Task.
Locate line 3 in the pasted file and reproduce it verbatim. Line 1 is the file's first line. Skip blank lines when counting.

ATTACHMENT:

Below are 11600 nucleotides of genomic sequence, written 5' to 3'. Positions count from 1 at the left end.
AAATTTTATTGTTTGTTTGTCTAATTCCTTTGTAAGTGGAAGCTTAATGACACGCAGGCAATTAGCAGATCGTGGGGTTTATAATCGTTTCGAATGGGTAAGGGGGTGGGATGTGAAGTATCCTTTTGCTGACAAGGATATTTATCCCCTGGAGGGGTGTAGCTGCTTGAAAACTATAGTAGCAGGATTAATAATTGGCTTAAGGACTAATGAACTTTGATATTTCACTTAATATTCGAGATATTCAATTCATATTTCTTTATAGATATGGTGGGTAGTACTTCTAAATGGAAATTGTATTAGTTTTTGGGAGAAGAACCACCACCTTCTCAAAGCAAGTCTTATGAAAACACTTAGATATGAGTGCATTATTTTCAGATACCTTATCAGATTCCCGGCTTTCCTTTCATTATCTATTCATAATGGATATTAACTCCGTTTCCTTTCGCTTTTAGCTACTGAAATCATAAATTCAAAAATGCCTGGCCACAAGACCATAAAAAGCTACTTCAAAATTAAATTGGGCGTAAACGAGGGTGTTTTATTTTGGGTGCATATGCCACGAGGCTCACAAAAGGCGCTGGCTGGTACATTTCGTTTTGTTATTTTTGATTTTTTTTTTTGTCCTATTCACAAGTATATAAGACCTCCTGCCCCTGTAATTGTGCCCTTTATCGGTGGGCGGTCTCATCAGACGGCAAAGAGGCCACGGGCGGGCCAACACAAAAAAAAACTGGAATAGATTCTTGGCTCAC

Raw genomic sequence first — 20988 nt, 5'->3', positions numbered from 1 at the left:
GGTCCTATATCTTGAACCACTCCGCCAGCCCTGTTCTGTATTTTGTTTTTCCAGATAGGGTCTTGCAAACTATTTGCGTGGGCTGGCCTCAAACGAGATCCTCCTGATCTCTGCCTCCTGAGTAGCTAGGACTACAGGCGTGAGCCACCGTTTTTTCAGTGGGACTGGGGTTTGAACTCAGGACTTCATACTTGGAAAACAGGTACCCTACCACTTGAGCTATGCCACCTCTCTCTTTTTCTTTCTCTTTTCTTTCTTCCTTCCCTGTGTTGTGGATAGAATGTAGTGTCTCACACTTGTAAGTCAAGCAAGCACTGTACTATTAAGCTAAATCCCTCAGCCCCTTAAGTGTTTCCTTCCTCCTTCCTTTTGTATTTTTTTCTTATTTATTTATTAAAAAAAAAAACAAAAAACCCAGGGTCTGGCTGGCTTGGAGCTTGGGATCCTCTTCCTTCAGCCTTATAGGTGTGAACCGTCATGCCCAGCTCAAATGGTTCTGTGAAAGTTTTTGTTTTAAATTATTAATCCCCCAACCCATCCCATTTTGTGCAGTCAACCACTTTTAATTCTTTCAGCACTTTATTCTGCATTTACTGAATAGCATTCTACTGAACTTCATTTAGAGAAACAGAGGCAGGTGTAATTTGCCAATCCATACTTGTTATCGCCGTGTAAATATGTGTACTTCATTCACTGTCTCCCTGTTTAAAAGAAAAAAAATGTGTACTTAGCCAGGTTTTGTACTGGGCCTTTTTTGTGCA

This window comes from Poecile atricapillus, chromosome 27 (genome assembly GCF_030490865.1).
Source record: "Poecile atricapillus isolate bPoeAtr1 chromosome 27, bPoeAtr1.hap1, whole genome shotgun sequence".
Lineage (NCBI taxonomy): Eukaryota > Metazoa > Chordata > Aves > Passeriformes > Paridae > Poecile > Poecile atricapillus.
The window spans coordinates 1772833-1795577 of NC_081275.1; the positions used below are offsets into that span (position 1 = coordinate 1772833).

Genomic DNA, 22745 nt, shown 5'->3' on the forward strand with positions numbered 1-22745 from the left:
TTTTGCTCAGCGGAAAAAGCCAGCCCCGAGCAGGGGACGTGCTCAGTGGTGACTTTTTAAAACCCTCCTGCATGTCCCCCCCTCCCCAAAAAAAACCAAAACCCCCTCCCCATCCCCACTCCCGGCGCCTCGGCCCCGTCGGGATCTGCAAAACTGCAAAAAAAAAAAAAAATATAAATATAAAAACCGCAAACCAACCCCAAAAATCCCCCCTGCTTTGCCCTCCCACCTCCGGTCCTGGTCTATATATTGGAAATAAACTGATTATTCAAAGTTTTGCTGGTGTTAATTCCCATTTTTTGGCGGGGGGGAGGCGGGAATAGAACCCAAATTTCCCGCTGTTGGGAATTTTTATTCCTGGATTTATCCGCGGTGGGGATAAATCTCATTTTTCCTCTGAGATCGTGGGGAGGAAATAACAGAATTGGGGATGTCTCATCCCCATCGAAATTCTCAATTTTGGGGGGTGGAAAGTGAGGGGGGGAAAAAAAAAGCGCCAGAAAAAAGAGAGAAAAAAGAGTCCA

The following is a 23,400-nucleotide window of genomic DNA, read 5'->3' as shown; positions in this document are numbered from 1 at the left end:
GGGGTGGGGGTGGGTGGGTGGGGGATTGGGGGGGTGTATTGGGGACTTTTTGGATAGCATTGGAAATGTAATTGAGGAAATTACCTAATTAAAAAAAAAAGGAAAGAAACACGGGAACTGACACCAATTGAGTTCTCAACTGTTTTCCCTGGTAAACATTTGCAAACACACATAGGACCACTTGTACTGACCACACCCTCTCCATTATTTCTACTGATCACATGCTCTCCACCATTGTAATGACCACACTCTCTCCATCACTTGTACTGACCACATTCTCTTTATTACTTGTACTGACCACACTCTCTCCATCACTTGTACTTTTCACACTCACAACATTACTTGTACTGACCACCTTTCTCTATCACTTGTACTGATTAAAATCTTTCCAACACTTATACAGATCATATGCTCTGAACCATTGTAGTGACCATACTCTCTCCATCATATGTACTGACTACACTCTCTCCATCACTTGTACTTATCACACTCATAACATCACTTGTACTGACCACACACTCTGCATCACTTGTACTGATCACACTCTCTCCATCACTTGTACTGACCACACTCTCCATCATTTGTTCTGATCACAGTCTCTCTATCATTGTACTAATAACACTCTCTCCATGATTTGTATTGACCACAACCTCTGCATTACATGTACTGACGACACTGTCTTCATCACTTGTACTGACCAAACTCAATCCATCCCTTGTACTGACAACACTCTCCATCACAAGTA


Raw genomic sequence first — 20988 nt, 5'->3', positions numbered from 1 at the left: